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MIAMI (AP) — Federal prosecutors in New York acknowledged telling a “flat lie” to a criminal defendant’s legal team while trying to downplay their mishandling of evidence in the botched trial of a businessman accused of violating U.S. sanctions on Iran.

The embarrassing revelations about what many consider the U.

S.’ top criminal investigating office were contained in a dozens of private text messages, transcripts, and correspondence unsealed Monday, over the objection of prosecutors, at the request of The Associated Press.

The release of the records followed a ruling last week in which U.S. District Judge Alison Nathan urged the Justice Department to open an internal probe into possible misconduct by prosecutors in the terrorism and international narcotics unit in the U.S. Attorney’s Office for the Southern District of New York.

While Judge Nathan found no evidence that prosecutors intentionally withheld evidence from lawyers representing an Iranian banker, Ali Sadr Hashemi Nejad, she said they made a “deliberate attempt to obscure” the truth and attempted to “bury” a key document that might have helped the defense.

The mistakes were serious enough that even after winning a conviction, prosecutors dropped all charges against Sadr.

The documents unsealed Monday provide a detailed look at how the case against Sadr began to unravel in the span of a few, turbulent hours last March as the trial was nearing completion.

On a Friday night, a bank record surfaced that the line prosecutor, Assistant U.S. Attorney Jane Kim, wanted to introduce as evidence. But she realized she hadn’t yet shared it with Sadr’s attorneys, a potential violation of rules intended to ensure a fair trial.

Kim initially suggested turning it over immediately to the defense. But a colleague, Assistant U.S. Attorney Stephanie Lake, recommended they “wait until tomorrow and bury it in some other documents.”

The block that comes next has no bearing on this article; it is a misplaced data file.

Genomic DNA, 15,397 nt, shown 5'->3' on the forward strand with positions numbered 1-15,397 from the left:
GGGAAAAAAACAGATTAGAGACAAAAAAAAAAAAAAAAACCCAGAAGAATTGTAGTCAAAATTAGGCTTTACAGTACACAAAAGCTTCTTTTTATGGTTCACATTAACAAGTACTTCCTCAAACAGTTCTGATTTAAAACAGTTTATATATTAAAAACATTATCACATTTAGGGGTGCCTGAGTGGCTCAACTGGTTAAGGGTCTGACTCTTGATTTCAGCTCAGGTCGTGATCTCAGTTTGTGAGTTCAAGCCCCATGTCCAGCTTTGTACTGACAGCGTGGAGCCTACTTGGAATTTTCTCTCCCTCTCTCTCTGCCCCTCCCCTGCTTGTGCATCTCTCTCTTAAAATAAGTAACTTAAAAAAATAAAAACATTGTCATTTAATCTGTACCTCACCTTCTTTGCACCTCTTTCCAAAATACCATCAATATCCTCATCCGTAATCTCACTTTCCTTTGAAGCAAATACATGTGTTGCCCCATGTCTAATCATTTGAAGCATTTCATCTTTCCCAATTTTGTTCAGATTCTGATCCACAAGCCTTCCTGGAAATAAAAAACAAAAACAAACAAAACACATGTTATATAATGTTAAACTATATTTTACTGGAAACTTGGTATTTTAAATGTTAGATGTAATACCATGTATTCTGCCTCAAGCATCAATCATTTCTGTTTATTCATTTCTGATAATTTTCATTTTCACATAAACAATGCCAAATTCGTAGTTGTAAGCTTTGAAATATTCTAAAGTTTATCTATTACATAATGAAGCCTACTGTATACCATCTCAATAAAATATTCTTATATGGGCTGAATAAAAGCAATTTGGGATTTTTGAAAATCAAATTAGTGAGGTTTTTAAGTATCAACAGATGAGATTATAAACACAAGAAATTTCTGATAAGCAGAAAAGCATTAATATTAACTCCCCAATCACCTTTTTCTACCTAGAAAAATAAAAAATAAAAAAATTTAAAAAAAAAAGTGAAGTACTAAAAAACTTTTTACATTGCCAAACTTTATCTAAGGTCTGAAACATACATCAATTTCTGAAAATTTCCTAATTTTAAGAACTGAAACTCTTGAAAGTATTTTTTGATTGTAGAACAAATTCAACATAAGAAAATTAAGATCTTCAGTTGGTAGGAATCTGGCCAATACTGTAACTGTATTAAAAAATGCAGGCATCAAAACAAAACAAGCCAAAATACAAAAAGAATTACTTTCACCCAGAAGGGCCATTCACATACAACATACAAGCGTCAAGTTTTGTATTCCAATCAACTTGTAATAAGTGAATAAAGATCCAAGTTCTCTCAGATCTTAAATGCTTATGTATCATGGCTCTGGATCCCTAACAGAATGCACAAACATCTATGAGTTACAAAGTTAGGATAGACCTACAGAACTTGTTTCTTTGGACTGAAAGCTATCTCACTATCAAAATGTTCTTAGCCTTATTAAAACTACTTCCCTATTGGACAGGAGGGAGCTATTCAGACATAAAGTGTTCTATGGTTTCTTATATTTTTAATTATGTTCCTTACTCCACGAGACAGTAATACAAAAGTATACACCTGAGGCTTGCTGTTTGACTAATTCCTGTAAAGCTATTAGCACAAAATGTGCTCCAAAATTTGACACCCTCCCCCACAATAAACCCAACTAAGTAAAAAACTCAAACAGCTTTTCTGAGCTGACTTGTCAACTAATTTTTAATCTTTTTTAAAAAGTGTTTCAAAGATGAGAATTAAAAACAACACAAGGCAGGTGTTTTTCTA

The trick didn’t work. Sadr’s attorneys identified the document as new within an hour. They complained to prosecutors, saying the document — a letter from Commerzbank to the U.S. Treasury Department’s office charged with enforcing sanctions — would’ve helped in their defense.

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The prosecutors, believing the document had no exculpatory value to the defense, then made up an excuse, telling the attorneys they thought the record had been previously produced.

By late that Sunday night, Judge Nathan had given prosecutors one hour to explain themselves.

The unit’s supervisors, Emil Bove and Shawn Crowley, then got involved. In a exchange of text messages, Bove acknowledged that the initial excuse the trial lawyers had given to Sadr’s attorneys was a “flat lie.”

Crowley, realizing the gravity of the mistake by her subordinates and anticipating a stiff reprimand, confides to Bove that instead of looking at prosecutors’ closing arguments she was going to “devote the rest of the night to cleaning out my office.”

“Ugh. These poor guys. This is going to be a bloodbath,” she wrote in a moment of frustration early Monday before appearing in court.

Bove concurs and acknowledges that the trial team had “done some pretty aggressive stuff here over the last few days.”